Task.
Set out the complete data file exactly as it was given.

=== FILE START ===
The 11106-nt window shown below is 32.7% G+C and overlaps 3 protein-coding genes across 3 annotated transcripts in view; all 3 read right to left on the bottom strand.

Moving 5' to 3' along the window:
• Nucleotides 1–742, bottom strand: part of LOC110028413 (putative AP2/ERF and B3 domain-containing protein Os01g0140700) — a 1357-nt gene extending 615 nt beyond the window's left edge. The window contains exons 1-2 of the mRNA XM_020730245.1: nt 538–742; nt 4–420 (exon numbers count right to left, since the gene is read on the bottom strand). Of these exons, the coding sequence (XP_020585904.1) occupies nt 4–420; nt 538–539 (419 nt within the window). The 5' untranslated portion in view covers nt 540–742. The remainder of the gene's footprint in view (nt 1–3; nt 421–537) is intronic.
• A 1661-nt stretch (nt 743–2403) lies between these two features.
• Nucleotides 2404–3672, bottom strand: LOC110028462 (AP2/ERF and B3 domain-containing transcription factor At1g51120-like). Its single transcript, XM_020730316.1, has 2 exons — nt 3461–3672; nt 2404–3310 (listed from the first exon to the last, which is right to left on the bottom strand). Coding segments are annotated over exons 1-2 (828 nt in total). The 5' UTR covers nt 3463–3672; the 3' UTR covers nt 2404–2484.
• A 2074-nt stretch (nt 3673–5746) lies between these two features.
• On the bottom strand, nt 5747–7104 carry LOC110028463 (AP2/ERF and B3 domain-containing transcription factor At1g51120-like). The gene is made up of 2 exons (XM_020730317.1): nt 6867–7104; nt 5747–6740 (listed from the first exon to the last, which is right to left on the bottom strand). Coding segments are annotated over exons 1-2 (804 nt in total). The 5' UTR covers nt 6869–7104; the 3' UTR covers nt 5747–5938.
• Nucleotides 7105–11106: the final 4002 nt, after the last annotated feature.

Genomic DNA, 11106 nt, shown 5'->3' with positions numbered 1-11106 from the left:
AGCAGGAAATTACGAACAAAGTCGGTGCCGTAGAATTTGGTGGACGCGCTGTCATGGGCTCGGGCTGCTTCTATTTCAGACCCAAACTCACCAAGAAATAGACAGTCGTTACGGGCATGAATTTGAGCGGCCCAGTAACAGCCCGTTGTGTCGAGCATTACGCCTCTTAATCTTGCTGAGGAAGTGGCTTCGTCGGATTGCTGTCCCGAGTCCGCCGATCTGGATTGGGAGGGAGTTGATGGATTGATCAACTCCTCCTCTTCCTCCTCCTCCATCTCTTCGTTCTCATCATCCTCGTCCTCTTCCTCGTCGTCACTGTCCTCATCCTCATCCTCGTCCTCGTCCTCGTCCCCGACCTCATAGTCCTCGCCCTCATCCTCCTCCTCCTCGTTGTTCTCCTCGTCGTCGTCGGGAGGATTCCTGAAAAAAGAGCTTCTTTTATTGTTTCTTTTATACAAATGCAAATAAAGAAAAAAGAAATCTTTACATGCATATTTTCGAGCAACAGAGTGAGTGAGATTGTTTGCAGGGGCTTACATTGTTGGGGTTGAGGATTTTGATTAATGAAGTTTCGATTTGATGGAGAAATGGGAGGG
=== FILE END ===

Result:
The 11106-nt window shown below is 32.7% G+C and overlaps 3 protein-coding genes across 3 annotated transcripts in view; all 3 read right to left on the bottom strand.

Moving 5' to 3' along the window:
• Nucleotides 1–742, bottom strand: part of LOC110028413 (putative AP2/ERF and B3 domain-containing protein Os01g0140700) — a 1357-nt gene extending 615 nt beyond the window's left edge. The window contains exons 1-2 of the mRNA XM_020730245.1: nt 538–742; nt 4–420 (exon numbers count right to left, since the gene is read on the bottom strand). Of these exons, the coding sequence (XP_020585904.1) occupies nt 4–420; nt 538–539 (419 nt within the window). The 5' untranslated portion in view covers nt 540–742. The remainder of the gene's footprint in view (nt 1–3; nt 421–537) is intronic.
• A 1661-nt stretch (nt 743–2403) lies between these two features.
• Nucleotides 2404–3672, bottom strand: LOC110028462 (AP2/ERF and B3 domain-containing transcription factor At1g51120-like). Its single transcript, XM_020730316.1, has 2 exons — nt 3461–3672; nt 2404–3310 (listed from the first exon to the last, which is right to left on the bottom strand). Coding segments are annotated over exons 1-2 (828 nt in total). The 5' UTR covers nt 3463–3672; the 3' UTR covers nt 2404–2484.
• A 2074-nt stretch (nt 3673–5746) lies between these two features.
• On the bottom strand, nt 5747–7104 carry LOC110028463 (AP2/ERF and B3 domain-containing transcription factor At1g51120-like). The gene is made up of 2 exons (XM_020730317.1): nt 6867–7104; nt 5747–6740 (listed from the first exon to the last, which is right to left on the bottom strand). Coding segments are annotated over exons 1-2 (804 nt in total). The 5' UTR covers nt 6869–7104; the 3' UTR covers nt 5747–5938.
• Nucleotides 7105–11106: the final 4002 nt, after the last annotated feature.

Genomic DNA, 11106 nt, shown 5'->3' with positions numbered 1-11106 from the left:
AGCAGGAAATTACGAACAAAGTCGGTGCCGTAGAATTTGGTGGACGCGCTGTCATGGGCTCGGGCTGCTTCTATTTCAGACCCAAACTCACCAAGAAATAGACAGTCGTTACGGGCATGAATTTGAGCGGCCCAGTAACAGCCCGTTGTGTCGAGCATTACGCCTCTTAATCTTGCTGAGGAAGTGGCTTCGTCGGATTGCTGTCCCGAGTCCGCCGATCTGGATTGGGAGGGAGTTGATGGATTGATCAACTCCTCCTCTTCCTCCTCCTCCATCTCTTCGTTCTCATCATCCTCGTCCTCTTCCTCGTCGTCACTGTCCTCATCCTCATCCTCGTCCTCGTCCTCGTCCCCGACCTCATAGTCCTCGCCCTCATCCTCCTCCTCCTCGTTGTTCTCCTCGTCGTCGTCGGGAGGATTCCTGAAAAAAGAGCTTCTTTTATTGTTTCTTTTATACAAATGCAAATAAAGAAAAAAGAAATCTTTACATGCATATTTTCGAGCAACAGAGTGAGTGAGATTGTTTGCAGGGGCTTACATTGTTGGGGTTGAGGATTTTGATTAATGAAGTTTCGATTTGATGGAGAAATGGGAGGG